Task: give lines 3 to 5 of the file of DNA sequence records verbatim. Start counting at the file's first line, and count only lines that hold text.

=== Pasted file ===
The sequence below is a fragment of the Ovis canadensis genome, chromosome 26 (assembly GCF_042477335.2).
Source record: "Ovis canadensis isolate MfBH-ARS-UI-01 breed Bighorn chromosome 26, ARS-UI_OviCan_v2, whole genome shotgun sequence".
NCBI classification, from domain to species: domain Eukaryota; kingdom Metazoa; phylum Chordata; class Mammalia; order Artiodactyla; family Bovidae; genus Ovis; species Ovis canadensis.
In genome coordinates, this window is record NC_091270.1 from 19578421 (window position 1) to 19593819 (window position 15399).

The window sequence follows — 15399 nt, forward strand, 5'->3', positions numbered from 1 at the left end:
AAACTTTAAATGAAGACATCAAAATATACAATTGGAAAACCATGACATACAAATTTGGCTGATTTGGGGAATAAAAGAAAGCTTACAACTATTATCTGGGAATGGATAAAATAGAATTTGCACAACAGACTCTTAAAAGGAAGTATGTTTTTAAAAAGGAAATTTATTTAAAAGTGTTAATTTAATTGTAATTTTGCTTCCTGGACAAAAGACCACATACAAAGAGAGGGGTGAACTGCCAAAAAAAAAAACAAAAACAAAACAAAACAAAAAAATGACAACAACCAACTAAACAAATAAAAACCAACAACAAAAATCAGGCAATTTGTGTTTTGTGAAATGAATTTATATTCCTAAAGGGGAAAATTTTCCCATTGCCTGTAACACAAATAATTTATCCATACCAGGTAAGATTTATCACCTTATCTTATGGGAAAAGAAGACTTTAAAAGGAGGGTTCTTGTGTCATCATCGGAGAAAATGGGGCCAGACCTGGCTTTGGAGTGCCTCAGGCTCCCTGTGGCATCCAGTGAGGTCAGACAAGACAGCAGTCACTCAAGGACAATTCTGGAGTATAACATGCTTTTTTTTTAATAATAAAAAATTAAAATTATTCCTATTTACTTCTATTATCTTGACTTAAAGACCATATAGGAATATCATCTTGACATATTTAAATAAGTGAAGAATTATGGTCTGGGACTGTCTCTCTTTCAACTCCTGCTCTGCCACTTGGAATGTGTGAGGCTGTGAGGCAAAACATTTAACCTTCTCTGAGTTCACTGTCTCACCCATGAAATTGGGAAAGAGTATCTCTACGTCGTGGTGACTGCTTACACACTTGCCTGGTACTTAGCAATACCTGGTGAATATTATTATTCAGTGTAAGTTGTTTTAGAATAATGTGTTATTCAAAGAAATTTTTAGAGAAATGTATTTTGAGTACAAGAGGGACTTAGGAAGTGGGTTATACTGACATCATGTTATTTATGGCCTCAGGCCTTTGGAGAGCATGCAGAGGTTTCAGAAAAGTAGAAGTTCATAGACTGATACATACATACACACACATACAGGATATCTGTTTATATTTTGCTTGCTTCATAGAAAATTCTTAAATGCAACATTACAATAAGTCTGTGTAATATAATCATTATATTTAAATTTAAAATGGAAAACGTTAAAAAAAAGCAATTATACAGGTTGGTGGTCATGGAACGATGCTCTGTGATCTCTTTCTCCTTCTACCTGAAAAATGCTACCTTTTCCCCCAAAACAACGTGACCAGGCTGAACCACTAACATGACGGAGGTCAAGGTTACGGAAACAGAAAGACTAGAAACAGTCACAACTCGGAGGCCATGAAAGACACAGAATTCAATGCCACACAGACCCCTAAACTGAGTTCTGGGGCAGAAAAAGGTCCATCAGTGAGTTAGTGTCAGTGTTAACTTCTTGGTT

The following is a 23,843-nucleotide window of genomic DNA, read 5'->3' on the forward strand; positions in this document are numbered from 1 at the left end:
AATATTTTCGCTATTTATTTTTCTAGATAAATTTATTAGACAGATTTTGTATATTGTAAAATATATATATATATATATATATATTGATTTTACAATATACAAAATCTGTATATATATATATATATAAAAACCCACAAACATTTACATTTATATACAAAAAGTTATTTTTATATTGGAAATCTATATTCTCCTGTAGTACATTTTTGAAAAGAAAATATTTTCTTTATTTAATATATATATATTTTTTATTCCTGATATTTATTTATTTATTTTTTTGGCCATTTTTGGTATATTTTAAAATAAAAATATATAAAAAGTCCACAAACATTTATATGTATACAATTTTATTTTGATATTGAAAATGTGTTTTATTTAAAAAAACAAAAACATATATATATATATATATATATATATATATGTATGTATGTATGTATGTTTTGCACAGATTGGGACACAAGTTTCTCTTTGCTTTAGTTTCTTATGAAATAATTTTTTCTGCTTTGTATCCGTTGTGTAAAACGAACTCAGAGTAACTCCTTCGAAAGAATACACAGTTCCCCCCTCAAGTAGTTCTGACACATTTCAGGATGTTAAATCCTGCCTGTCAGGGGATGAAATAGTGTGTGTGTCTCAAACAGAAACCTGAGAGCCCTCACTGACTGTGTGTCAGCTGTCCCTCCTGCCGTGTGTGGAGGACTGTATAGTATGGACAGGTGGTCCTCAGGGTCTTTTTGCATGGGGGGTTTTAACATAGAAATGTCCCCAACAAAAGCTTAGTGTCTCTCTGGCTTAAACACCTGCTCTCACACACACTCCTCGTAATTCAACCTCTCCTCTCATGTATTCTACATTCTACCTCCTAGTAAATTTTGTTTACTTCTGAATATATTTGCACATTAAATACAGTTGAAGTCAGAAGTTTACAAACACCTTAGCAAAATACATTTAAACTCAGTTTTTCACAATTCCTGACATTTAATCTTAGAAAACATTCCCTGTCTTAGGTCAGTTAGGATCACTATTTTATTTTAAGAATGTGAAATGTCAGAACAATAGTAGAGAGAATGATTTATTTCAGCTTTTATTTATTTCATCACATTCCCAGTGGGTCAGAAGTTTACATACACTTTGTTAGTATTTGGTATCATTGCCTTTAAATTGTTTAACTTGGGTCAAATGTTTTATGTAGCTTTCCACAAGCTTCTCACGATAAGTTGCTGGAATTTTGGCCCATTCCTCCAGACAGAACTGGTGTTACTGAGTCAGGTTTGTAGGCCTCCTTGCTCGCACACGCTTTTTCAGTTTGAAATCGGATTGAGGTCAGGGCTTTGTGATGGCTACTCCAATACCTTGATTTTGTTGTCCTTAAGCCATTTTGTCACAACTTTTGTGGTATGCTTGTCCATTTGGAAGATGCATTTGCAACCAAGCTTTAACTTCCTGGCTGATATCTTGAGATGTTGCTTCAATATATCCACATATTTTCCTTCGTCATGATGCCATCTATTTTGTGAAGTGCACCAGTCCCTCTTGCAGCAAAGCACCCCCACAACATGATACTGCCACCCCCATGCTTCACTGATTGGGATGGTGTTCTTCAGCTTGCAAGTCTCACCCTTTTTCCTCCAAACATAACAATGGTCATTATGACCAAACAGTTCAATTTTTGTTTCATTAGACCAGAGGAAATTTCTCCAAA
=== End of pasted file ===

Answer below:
NCBI classification, from domain to species: domain Eukaryota; kingdom Metazoa; phylum Chordata; class Mammalia; order Artiodactyla; family Bovidae; genus Ovis; species Ovis canadensis.
In genome coordinates, this window is record NC_091270.1 from 19578421 (window position 1) to 19593819 (window position 15399).

The window sequence follows — 15399 nt, forward strand, 5'->3', positions numbered from 1 at the left end: